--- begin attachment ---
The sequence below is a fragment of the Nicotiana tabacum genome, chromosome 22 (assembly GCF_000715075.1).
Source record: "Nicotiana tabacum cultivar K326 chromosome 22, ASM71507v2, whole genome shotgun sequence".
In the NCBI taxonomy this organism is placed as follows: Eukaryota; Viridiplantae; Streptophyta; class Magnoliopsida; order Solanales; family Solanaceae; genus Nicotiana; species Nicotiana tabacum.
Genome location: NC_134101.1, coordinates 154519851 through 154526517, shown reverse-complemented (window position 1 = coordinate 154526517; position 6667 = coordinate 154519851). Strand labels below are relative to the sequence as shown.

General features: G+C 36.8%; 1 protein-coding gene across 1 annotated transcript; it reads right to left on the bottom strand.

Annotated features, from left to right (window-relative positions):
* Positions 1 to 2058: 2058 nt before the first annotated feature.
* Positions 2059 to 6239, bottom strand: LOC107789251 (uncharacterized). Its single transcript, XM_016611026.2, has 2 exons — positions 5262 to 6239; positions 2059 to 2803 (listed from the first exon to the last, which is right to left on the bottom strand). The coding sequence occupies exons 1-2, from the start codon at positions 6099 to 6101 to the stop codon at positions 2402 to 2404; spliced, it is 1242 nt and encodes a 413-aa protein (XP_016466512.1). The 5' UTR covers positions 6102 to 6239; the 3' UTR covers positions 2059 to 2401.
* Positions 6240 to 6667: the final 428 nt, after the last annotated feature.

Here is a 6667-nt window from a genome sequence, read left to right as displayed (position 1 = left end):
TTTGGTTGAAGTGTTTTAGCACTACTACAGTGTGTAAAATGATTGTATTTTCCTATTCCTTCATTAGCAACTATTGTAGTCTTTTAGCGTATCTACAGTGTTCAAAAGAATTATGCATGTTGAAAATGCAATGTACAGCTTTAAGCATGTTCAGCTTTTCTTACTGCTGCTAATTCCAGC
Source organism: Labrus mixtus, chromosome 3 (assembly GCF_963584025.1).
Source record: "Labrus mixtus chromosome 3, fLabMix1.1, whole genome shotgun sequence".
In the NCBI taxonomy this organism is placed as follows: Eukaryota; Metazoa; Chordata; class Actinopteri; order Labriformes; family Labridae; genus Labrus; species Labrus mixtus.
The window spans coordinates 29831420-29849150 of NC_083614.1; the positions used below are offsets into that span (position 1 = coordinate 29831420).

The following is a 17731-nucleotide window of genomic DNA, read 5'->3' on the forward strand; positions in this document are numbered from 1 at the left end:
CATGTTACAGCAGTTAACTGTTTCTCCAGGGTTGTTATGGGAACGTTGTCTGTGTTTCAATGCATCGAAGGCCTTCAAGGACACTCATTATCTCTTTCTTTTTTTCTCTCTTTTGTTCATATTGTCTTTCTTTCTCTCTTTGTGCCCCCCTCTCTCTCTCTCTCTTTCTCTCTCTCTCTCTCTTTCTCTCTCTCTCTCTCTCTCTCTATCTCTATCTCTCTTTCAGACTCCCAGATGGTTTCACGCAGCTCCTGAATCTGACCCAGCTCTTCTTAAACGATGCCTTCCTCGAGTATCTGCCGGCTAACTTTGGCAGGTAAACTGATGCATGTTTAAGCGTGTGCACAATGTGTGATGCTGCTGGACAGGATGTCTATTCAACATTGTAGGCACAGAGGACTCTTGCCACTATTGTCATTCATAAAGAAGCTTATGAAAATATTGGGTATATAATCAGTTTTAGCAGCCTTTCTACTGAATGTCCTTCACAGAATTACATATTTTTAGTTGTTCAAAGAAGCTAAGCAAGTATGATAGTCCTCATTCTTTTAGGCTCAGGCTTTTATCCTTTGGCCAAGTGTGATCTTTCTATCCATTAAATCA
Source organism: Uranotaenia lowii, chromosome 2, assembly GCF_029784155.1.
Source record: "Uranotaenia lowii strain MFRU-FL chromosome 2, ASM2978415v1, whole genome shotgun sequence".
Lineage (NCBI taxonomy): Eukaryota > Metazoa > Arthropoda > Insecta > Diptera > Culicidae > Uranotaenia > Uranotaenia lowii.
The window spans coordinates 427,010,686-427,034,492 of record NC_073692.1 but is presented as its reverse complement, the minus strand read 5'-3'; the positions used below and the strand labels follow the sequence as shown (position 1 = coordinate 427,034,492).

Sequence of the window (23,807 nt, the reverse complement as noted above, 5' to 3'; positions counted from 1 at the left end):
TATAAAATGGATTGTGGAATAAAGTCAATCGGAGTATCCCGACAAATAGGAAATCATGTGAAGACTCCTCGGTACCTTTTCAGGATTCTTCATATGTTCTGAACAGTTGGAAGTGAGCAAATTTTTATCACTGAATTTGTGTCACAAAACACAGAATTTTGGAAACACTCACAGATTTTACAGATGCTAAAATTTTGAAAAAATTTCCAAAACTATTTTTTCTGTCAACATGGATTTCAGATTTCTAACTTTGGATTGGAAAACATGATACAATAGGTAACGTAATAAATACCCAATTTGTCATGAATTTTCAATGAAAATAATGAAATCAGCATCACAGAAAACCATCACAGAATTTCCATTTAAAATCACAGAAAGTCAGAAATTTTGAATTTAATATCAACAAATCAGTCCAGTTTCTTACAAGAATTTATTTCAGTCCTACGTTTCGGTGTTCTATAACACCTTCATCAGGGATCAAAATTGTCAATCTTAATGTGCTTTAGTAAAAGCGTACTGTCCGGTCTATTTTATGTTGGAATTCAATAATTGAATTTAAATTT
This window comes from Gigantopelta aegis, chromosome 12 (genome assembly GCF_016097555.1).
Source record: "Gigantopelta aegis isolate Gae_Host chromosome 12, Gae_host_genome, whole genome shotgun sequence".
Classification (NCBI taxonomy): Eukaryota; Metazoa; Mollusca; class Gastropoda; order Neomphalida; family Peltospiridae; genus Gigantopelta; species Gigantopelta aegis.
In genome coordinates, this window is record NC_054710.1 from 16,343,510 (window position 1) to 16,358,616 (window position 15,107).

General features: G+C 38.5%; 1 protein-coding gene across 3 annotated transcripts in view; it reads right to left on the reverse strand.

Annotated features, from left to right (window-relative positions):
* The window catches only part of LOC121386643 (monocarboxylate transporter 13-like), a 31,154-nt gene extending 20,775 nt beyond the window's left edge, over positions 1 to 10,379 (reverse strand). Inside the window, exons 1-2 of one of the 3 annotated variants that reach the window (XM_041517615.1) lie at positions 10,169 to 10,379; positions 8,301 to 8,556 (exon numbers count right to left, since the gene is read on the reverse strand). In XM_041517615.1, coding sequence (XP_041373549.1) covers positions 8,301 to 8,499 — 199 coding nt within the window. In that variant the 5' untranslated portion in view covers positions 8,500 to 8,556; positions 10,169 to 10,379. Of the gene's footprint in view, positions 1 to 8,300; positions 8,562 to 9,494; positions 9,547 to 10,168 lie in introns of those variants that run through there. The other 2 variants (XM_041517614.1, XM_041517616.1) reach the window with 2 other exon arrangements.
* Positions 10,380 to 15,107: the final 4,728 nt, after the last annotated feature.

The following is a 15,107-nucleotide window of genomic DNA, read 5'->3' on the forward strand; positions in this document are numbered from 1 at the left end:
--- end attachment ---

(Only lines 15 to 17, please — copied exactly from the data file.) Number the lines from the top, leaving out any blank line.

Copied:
The window spans coordinates 29831420-29849150 of NC_083614.1; the positions used below are offsets into that span (position 1 = coordinate 29831420).

The following is a 17731-nucleotide window of genomic DNA, read 5'->3' on the forward strand; positions in this document are numbered from 1 at the left end:
CATGTTACAGCAGTTAACTGTTTCTCCAGGGTTGTTATGGGAACGTTGTCTGTGTTTCAATGCATCGAAGGCCTTCAAGGACACTCATTATCTCTTTCTTTTTTTCTCTCTTTTGTTCATATTGTCTTTCTTTCTCTCTTTGTGCCCCCCTCTCTCTCTCTCTCTTTCTCTCTCTCTCTCTCTTTCTCTCTCTCTCTCTCTCTCTCTATCTCTATCTCTCTTTCAGACTCCCAGATGGTTTCACGCAGCTCCTGAATCTGACCCAGCTCTTCTTAAACGATGCCTTCCTCGAGTATCTGCCGGCTAACTTTGGCAGGTAAACTGATGCATGTTTAAGCGTGTGCACAATGTGTGATGCTGCTGGACAGGATGTCTATTCAACATTGTAGGCACAGAGGACTCTTGCCACTATTGTCATTCATAAAGAAGCTTATGAAAATATTGGGTATATAATCAGTTTTAGCAGCCTTTCTACTGAATGTCCTTCACAGAATTACATATTTTTAGTTGTTCAAAGAAGCTAAGCAAGTATGATAGTCCTCATTCTTTTAGGCTCAGGCTTTTATCCTTTGGCCAAGTGTGATCTTTCTATCCATTAAATCA